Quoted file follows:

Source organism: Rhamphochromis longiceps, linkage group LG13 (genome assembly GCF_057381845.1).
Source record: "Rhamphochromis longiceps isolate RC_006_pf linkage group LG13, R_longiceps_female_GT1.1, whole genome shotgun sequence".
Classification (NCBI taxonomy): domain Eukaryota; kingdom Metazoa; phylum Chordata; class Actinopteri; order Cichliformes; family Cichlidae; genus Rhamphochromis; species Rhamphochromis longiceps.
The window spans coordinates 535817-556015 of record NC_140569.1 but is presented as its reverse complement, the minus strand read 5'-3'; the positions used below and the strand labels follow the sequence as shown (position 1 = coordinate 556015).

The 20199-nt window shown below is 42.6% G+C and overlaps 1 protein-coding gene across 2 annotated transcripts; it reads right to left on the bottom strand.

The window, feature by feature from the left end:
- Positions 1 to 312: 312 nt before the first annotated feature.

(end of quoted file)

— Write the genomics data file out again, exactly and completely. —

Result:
Source organism: Rhamphochromis longiceps, linkage group LG13 (genome assembly GCF_057381845.1).
Source record: "Rhamphochromis longiceps isolate RC_006_pf linkage group LG13, R_longiceps_female_GT1.1, whole genome shotgun sequence".
Classification (NCBI taxonomy): domain Eukaryota; kingdom Metazoa; phylum Chordata; class Actinopteri; order Cichliformes; family Cichlidae; genus Rhamphochromis; species Rhamphochromis longiceps.
The window spans coordinates 535817-556015 of record NC_140569.1 but is presented as its reverse complement, the minus strand read 5'-3'; the positions used below and the strand labels follow the sequence as shown (position 1 = coordinate 556015).

The 20199-nt window shown below is 42.6% G+C and overlaps 1 protein-coding gene across 2 annotated transcripts; it reads right to left on the bottom strand.

The window, feature by feature from the left end:
- Positions 1 to 312: 312 nt before the first annotated feature.